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Gen Pharmacol. 1998 Sep;31(3):477-81.

Involvement of CD4+ T cells in the development of dextran sulfate sodium-induced experimental colitis and suppressive effect of IgG on their action.

Author information

1
Research Division, The Green Cross Corporation, Hirakata, Osaka, Japan. ac46086@yoshitomi.co.jp

Abstract

1. To clarify the role of T cells in the development of dextran sulfate sodium (DSS)-induced colitis, T cells from colitis mice were primed with DSS-pulsed macrophages in vitro and then transferred into normal mice. In addition, to determine whether the target cell of immunoglobulin G (IgG) is the T cell, the extent of T cell proliferation induced by pulsed macrophages was examined after preincubation with IgG. 2. When mice receiving the primed T cells were treated with oral DSS, colitis symptoms were more severe than in animals treated with oral DSS only. This activity of primed T cells was reduced by depletion from the cells of CD4+ but not CD8+ cells. 3. The proliferation of T cells from colitis mice induced by pulsed macrophages was inhibited by T cell preincubation with homologous IgG. 4. The results suggest that CD4+ T cells play an important role in the development of DSS-induced experimental colitis and that IgG may modulate the development of colitis through interaction with pathogenic T cells.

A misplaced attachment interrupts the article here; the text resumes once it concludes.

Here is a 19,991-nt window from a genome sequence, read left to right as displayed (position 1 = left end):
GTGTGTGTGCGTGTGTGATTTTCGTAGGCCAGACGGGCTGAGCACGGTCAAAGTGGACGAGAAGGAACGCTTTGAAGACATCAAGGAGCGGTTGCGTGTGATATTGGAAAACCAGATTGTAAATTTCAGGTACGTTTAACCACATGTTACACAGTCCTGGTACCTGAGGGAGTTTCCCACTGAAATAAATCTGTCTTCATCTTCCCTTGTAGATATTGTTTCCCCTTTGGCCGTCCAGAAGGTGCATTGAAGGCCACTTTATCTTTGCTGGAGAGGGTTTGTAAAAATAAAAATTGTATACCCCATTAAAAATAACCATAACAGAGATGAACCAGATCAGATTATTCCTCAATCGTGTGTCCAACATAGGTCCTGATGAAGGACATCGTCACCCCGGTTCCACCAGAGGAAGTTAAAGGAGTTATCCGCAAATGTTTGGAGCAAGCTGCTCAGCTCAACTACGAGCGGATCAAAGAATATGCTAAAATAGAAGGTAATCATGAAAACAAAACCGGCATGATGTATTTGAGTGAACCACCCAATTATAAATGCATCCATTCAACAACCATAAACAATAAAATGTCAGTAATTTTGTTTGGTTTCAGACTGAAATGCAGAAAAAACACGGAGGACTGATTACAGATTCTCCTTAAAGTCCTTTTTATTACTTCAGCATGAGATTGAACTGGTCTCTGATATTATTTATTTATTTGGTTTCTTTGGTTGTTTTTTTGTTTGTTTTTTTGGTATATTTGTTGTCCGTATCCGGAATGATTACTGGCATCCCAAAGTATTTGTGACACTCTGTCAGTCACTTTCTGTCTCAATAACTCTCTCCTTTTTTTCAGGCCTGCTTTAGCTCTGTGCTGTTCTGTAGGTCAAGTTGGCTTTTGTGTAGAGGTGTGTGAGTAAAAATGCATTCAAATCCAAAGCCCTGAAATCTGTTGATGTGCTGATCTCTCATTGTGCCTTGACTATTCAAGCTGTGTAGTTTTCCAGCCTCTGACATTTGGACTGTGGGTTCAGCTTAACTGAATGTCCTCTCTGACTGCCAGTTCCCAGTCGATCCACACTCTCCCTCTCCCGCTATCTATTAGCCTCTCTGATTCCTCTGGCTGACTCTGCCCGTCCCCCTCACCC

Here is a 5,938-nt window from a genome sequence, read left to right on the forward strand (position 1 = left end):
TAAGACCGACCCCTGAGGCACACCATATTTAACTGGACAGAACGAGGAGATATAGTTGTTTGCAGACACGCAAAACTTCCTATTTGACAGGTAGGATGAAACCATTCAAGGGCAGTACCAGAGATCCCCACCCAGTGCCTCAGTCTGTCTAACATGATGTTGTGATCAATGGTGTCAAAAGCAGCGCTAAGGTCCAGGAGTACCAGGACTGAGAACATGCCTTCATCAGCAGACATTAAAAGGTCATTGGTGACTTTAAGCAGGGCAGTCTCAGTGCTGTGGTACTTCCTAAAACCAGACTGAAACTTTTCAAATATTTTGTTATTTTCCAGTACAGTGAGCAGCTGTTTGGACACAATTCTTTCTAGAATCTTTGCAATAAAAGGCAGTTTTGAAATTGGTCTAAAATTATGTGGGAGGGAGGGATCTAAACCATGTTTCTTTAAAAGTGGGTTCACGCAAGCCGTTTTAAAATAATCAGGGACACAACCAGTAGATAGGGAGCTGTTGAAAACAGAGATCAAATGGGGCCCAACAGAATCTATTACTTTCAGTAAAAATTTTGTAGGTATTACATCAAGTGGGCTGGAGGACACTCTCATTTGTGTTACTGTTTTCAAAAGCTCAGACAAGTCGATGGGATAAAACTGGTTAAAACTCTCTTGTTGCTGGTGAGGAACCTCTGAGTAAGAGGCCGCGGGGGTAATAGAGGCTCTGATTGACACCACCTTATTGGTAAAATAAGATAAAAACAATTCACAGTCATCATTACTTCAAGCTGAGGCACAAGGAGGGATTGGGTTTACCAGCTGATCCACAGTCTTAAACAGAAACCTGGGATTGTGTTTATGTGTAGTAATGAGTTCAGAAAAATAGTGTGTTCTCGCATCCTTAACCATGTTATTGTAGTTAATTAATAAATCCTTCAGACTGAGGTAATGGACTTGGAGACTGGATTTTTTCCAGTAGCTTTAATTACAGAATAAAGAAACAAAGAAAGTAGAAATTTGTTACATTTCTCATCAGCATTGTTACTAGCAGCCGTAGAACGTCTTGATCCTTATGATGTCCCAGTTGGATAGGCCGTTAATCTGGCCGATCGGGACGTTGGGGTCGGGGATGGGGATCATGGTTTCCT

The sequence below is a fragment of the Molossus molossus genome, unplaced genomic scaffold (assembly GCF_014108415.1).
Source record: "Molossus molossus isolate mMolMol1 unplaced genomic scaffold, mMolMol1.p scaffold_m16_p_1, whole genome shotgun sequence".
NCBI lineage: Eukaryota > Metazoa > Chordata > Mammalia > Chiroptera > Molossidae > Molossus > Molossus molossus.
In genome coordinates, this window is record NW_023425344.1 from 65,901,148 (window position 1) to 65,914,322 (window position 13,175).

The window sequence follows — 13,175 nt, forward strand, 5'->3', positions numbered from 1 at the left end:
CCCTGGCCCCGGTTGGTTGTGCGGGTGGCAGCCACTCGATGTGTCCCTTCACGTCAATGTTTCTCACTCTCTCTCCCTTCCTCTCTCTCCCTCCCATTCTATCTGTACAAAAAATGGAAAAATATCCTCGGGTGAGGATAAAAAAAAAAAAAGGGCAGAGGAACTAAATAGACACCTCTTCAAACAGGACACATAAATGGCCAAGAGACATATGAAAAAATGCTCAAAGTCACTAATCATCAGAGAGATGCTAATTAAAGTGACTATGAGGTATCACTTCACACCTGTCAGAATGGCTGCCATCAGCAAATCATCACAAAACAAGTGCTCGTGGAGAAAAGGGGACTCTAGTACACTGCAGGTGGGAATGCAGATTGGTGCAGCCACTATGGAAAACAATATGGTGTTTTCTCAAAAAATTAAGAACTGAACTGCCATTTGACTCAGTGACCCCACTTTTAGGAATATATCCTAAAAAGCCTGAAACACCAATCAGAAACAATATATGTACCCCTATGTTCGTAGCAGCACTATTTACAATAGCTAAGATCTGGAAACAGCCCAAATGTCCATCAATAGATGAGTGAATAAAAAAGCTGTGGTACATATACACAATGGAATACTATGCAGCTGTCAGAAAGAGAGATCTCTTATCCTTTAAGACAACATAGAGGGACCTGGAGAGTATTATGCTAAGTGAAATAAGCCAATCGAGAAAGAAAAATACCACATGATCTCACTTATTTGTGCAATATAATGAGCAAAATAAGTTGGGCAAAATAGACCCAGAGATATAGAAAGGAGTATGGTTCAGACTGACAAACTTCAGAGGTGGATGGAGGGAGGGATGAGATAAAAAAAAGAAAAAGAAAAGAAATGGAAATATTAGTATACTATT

PMID:
9703223
DOI:
10.1016/s0306-3623(98)00004-4
[Indexed for MEDLINE]

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